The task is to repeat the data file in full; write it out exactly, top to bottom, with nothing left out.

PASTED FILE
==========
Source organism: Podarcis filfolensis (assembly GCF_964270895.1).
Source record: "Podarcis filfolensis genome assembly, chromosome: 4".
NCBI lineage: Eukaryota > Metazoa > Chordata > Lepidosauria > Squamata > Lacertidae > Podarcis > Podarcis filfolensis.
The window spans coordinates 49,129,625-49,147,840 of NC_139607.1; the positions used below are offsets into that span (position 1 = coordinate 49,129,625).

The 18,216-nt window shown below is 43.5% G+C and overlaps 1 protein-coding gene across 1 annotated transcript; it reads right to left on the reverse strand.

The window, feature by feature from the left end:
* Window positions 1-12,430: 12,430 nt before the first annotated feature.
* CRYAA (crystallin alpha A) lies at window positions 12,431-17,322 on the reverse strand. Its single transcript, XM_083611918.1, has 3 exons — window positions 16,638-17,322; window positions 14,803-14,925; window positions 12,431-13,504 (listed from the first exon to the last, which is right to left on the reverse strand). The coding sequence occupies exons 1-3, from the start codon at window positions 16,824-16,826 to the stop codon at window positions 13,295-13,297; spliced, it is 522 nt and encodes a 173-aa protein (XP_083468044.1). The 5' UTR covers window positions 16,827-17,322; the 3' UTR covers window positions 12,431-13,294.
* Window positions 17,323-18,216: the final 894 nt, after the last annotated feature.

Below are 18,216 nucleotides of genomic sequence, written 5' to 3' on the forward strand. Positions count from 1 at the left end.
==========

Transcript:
Source organism: Podarcis filfolensis (assembly GCF_964270895.1).
Source record: "Podarcis filfolensis genome assembly, chromosome: 4".
NCBI lineage: Eukaryota > Metazoa > Chordata > Lepidosauria > Squamata > Lacertidae > Podarcis > Podarcis filfolensis.
The window spans coordinates 49,129,625-49,147,840 of NC_139607.1; the positions used below are offsets into that span (position 1 = coordinate 49,129,625).

The 18,216-nt window shown below is 43.5% G+C and overlaps 1 protein-coding gene across 1 annotated transcript; it reads right to left on the reverse strand.

The window, feature by feature from the left end:
* Window positions 1-12,430: 12,430 nt before the first annotated feature.
* CRYAA (crystallin alpha A) lies at window positions 12,431-17,322 on the reverse strand. Its single transcript, XM_083611918.1, has 3 exons — window positions 16,638-17,322; window positions 14,803-14,925; window positions 12,431-13,504 (listed from the first exon to the last, which is right to left on the reverse strand). The coding sequence occupies exons 1-3, from the start codon at window positions 16,824-16,826 to the stop codon at window positions 13,295-13,297; spliced, it is 522 nt and encodes a 173-aa protein (XP_083468044.1). The 5' UTR covers window positions 16,827-17,322; the 3' UTR covers window positions 12,431-13,294.
* Window positions 17,323-18,216: the final 894 nt, after the last annotated feature.

Below are 18,216 nucleotides of genomic sequence, written 5' to 3' on the forward strand. Positions count from 1 at the left end.